Friday, 2 September 2016

An Abundance of Katherines by John Green || Review Friday

And I'm back with another John Green book! Why do I still keep going back to his books? Well, even though the last one turned out be a miss, I still appreciate the way he writes. And this did help in redeeming him from utter damnation in my eyes. (As you can see, dramatic is something I'm definitely not!) Let's get down to business now. 

Title: An Abundance of Katherines
Author: John Green
Genre: Young Adult

The book is aptly titled, for you do find too many Katherines to keep track of (19, to be exact), as Colin's 'type' of whom he finds attractive isn't just restricted to their hair colour or any other physical attrubute; his 'type' is a Katherine. All of his ex-girlfriends have been named Katherine. The story starts with him being dumped for the 19th time, perdictably, by the 19th Katherine aka K-19, and he decides to go on a road trip with his best friend Hassan to mend his broken heart. (Yes, road trips and realizations through said road trips feature a lot in Green's works. )

While at a pit stop, he and his friend somehow find themselves in a decrepit town called Gutshot. Then he ends up working for someone there, and falls in love with that person's daughter. And at least with this relationship, he has progressed alphabetically, for his new girlfriend's name starts with an L, Lindsey. And for Lindsey, he is the second Colin that she has had as a boyfriend.  (The other Colin does make a minor appearance though, and Colin and Hassan call him TOC- The Other Colin.) Oh, the irony of it all!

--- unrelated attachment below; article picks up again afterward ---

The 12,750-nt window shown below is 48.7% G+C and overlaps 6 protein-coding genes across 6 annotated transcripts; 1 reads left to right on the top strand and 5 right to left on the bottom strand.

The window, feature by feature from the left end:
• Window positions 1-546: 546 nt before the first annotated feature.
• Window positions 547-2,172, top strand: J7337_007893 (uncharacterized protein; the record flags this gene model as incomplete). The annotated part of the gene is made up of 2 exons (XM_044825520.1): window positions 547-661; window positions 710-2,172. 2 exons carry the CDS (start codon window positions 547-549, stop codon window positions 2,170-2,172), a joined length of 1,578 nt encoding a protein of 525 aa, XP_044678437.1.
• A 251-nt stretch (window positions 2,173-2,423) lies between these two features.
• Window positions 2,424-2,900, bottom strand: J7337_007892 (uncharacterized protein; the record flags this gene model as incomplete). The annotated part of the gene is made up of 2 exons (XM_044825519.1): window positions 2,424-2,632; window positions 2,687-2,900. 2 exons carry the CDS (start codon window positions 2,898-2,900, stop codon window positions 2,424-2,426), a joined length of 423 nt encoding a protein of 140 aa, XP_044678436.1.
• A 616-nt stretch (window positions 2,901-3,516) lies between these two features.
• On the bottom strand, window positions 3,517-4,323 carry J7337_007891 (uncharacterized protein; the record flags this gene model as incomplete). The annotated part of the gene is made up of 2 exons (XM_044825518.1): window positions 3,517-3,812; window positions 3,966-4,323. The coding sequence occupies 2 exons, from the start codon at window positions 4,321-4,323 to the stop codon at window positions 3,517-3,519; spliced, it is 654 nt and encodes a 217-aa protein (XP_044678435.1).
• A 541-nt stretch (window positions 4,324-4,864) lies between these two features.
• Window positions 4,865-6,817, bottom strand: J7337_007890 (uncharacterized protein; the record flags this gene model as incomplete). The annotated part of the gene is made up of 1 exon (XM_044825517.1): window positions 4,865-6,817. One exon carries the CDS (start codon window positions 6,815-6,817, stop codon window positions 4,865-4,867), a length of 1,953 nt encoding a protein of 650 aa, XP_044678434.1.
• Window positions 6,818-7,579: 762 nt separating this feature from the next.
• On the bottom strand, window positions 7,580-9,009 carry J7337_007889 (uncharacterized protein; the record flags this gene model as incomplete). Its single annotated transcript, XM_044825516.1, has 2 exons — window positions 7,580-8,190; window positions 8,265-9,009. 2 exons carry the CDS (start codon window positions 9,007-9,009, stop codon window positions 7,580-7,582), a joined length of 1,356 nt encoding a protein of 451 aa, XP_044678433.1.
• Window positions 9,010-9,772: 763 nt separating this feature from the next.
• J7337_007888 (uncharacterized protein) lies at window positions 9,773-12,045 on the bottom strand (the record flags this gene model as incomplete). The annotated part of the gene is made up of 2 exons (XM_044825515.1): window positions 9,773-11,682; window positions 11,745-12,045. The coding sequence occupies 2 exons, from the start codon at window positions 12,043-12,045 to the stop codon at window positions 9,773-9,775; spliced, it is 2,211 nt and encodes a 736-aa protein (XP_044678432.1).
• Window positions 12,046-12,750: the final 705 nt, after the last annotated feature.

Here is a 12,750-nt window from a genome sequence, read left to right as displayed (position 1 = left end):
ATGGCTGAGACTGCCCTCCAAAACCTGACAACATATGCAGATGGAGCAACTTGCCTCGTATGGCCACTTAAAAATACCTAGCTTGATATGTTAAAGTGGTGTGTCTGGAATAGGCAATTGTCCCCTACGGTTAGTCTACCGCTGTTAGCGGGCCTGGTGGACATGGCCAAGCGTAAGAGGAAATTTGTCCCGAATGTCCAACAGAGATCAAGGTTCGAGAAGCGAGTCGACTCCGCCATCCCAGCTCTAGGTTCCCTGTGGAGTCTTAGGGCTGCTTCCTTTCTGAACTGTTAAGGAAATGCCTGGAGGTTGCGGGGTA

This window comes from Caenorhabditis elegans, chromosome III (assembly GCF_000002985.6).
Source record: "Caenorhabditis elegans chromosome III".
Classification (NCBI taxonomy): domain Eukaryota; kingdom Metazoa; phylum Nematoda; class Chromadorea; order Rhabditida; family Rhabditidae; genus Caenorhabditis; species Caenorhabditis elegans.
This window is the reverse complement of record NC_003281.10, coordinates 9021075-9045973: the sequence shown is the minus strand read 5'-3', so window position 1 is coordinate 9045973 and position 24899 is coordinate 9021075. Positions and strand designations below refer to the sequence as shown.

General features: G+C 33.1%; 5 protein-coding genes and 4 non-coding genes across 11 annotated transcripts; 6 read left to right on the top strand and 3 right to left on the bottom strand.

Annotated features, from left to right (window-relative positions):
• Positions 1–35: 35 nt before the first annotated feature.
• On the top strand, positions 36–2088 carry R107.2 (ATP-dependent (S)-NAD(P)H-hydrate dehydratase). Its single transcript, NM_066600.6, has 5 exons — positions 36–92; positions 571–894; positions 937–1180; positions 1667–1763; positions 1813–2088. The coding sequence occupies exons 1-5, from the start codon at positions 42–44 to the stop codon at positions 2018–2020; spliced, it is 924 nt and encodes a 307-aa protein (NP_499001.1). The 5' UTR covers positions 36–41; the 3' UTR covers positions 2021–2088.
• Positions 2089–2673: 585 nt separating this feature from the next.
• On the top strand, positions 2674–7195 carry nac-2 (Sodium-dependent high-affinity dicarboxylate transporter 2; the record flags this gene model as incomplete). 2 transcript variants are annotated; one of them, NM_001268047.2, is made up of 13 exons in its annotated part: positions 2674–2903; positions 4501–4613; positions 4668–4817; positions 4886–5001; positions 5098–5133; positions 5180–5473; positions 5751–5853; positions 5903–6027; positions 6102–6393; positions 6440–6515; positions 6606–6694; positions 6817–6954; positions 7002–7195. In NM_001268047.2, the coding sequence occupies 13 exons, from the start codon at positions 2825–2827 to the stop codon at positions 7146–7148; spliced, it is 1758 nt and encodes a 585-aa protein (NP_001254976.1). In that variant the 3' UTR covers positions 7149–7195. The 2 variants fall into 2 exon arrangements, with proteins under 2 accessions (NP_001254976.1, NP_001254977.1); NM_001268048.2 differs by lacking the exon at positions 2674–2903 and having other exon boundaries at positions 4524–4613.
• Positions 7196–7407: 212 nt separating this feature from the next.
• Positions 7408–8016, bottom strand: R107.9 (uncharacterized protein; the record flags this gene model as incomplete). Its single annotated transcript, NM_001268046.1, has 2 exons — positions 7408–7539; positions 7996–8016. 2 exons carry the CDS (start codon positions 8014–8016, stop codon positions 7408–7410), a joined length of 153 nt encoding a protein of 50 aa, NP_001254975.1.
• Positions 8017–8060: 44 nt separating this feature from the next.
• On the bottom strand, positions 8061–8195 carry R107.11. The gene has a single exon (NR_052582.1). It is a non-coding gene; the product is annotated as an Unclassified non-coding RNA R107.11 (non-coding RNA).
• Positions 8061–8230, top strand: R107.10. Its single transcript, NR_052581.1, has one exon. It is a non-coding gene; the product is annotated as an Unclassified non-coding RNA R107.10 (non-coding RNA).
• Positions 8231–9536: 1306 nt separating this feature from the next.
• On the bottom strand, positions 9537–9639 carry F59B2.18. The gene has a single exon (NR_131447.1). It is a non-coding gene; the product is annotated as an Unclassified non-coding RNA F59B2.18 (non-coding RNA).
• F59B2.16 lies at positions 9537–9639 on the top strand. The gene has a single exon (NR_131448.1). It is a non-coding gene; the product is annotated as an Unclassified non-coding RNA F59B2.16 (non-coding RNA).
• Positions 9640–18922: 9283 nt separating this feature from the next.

With the plot skeleton taken care of, let's now get to what actually makes this story interesting- math. Oh you heard that right, MATH! Colin is a child prodigy who loves anagramming, reading, and learning languages. Colin really wants to prove that he's not just a child prodigy, so he begins working on a big complicated math equation to figure out what went wrong with his relationships, and he calls it the Theorem of Underlying Katherine Predictability. (The math in here is real, people! There's even an appendix by mathematician  Daniel Bliss explaining all the mathematical formulae that Colin uses to come up with his theorem.) He tries to predict the future of his relationship with Lindsey with the theorem, but all that goes for a toss with the revelation that with K-3 (#3 Katherine), he was in fact, the dump-er and not the dump-ee.

Then comes the usual philosophical stuff, John Green style, with Colin realizing that  he doesn't have to really hold on to his prodigy status anymore, and that relationships can't be unraveled by logic.

The novel ends with Colin, Lindsey and Hassan driving off into the sunset. La Fin.

Do I like the book and will i recommend it? Well, it's definitely worth a read. It's engaging and a quick page turner, and leaves you satisfied in the end.


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